The government’s chief Brexit negotiator Lord Frost has urged Brussels to “shake off any remaining ill will” towards the UK for leaving the bloc, as arrangements governing trade to Northern Ireland continue to cause tension.
The European Commission has said it will launch legal action against Whitehall after the UK announced it was extending a series of “grace periods” designed to ease trade between Northern Ireland – which remains in the EU single market for goods – and Great Britain while permanent arrangements are decided.
Cabinet Office Minister Lord Frost said on Wednesday that London’s move should allow time for constructive discussions with counterparts in Brussels.
But the intervention provoked a furious response in Brussels, with the EU accusing the UK of going back on its treaty obligations in the Brexit Withdrawal Agreement intended to ensure there is no return of a hard border between Northern Ireland and the Republic.
Writing in the Sunday Telegraph, Lord Frost said the move was lawful and designed to protect the everyday lives of people in Northern Ireland.
“With Boris Johnson as prime minister, our agenda is one of an outward-looking country, confident we can work with others towards common goals,” he said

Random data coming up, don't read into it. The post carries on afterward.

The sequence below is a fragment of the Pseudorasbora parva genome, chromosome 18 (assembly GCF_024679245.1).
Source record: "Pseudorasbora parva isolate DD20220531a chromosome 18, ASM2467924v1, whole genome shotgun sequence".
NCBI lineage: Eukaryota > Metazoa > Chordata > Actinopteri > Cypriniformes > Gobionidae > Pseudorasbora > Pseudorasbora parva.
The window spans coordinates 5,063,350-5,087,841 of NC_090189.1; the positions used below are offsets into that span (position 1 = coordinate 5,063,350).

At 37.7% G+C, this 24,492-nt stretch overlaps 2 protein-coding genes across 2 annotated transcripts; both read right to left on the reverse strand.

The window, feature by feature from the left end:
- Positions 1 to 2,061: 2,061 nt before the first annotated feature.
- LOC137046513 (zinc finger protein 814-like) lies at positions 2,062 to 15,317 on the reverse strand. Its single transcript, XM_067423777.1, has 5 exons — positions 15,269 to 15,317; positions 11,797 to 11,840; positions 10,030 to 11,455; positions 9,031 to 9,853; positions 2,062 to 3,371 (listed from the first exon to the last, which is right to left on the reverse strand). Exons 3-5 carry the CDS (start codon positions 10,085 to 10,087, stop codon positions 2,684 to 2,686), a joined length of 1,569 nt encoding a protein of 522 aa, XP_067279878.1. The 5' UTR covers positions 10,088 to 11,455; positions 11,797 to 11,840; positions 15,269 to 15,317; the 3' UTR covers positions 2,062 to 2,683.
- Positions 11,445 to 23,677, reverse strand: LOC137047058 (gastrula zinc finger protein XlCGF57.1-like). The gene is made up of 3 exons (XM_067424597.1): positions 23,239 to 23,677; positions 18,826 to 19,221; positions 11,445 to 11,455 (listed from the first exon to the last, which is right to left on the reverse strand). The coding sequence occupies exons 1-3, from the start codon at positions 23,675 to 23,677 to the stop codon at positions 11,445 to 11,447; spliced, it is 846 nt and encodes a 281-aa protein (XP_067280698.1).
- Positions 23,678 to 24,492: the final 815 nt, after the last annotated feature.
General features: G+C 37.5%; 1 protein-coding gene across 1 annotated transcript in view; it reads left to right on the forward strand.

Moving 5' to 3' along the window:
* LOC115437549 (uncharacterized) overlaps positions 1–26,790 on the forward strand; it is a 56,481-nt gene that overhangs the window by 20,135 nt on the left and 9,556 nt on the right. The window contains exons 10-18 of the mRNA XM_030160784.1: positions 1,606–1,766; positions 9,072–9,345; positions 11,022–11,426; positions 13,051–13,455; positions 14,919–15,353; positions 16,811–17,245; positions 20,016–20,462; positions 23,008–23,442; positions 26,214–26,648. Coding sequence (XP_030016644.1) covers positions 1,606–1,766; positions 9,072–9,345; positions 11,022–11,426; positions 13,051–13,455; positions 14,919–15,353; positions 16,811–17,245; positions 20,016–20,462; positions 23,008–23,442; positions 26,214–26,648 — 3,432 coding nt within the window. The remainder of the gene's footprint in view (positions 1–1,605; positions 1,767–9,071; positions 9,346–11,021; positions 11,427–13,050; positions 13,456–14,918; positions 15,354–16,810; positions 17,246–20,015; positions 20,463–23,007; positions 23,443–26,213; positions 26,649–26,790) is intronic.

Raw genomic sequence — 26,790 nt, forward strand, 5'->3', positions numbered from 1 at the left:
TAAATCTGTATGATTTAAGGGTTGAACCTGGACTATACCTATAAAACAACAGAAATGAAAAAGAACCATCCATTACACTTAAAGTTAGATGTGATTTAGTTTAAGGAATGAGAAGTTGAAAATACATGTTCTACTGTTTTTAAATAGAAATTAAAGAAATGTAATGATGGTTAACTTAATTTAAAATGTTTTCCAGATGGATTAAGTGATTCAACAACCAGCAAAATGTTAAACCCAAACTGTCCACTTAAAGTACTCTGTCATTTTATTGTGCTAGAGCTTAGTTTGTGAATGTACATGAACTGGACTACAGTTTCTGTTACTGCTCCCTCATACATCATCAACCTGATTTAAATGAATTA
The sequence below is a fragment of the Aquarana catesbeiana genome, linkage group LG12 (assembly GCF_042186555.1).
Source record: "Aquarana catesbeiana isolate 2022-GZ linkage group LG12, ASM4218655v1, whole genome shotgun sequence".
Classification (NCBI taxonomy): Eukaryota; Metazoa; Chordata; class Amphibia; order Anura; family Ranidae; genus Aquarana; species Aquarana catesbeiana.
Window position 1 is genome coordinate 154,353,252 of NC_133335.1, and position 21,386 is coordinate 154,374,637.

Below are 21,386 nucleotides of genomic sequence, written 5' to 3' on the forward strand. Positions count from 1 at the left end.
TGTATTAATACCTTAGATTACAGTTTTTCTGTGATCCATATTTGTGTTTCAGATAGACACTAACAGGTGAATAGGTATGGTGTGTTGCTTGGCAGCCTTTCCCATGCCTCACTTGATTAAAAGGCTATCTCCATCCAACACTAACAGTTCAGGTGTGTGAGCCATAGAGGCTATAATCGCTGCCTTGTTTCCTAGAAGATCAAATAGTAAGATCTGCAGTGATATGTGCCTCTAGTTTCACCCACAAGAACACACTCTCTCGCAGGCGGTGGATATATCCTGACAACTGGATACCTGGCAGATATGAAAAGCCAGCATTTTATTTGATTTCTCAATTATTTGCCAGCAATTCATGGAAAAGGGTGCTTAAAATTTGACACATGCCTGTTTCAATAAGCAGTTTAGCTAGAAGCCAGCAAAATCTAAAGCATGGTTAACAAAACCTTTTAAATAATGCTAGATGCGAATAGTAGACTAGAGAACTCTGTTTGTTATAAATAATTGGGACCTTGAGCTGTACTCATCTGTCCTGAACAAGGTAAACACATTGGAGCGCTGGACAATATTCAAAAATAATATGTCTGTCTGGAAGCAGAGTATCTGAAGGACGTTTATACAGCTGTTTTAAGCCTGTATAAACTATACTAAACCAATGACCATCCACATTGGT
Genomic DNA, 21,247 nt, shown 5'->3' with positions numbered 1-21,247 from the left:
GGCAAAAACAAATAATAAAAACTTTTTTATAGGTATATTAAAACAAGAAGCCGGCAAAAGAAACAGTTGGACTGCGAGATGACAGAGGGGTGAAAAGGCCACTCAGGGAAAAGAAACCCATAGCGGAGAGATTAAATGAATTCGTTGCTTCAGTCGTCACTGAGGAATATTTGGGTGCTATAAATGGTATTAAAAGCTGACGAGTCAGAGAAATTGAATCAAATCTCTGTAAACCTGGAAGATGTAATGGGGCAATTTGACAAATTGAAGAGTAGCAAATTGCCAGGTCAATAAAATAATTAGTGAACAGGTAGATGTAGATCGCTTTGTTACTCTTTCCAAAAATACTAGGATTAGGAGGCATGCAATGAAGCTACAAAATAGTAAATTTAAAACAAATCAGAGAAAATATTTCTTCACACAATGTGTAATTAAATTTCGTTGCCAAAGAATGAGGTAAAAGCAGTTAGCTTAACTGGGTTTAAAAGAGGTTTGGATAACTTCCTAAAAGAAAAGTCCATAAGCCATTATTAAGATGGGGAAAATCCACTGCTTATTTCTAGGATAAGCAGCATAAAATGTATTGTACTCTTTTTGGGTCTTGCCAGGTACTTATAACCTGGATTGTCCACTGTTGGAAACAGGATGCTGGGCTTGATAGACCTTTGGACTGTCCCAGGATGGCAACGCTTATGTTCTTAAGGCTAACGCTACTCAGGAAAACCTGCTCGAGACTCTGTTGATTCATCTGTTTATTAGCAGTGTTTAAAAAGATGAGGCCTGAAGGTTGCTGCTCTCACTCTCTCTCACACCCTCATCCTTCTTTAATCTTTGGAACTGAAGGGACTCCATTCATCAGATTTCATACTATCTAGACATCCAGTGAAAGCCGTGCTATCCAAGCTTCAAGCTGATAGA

“That is our hope for our ties with our European friends and allies too. I hope they will shake off any remaining ill will towards us for leaving, and instead build a friendly relationship, between sovereign equals.”
The Northern Ireland protocol in the Withdrawal Agreement was designed by the EU and UK to avoid a hardening of the border on the island of Ireland.
It means keeping Northern Ireland aligned to various EU rules, requiring checks on goods arriving into the region from Great Britain.
Meanwhile, the chief British negotiator in Northern Ireland from 1997 to 2007 said Lord Frost had chosen to “poke a stick in the eye” of the bloc by taking unilateral action on the grace periods.
Jonathan Powell, who was also Tony Blair’s chief of staff, said the move was a reprise of Lord Frost’s “disastrous tactical manoeuvre during the negotiations last year of breaking international law by unilaterally abrogating the protocol in the Internal Market Bill, which later had to be humiliatingly withdrawn”.
Writing in the Sunday Times, he said: “The only safe option is to find a way to make the protocol work better, which means trying to rebuild trust with the Irish and with the commission rather than attacking them.”
DUP leader Arlene Foster, meanwhile, has criticised Brussels for taking a “very belligerent approach” to the difficulties caused by the protocol post-Brexit.
Foster also said “something had to give” and the UK had to take action and extend a grace period.
Meanwhile, the White House has again stressed the support of new US President Joe Biden for the Good Friday Agreement, which the protocol is intended to protect.
Prior to last year’s election, Biden – who is famously proud of his Irish roots – warned the agreement must not become a casualty of Brexit.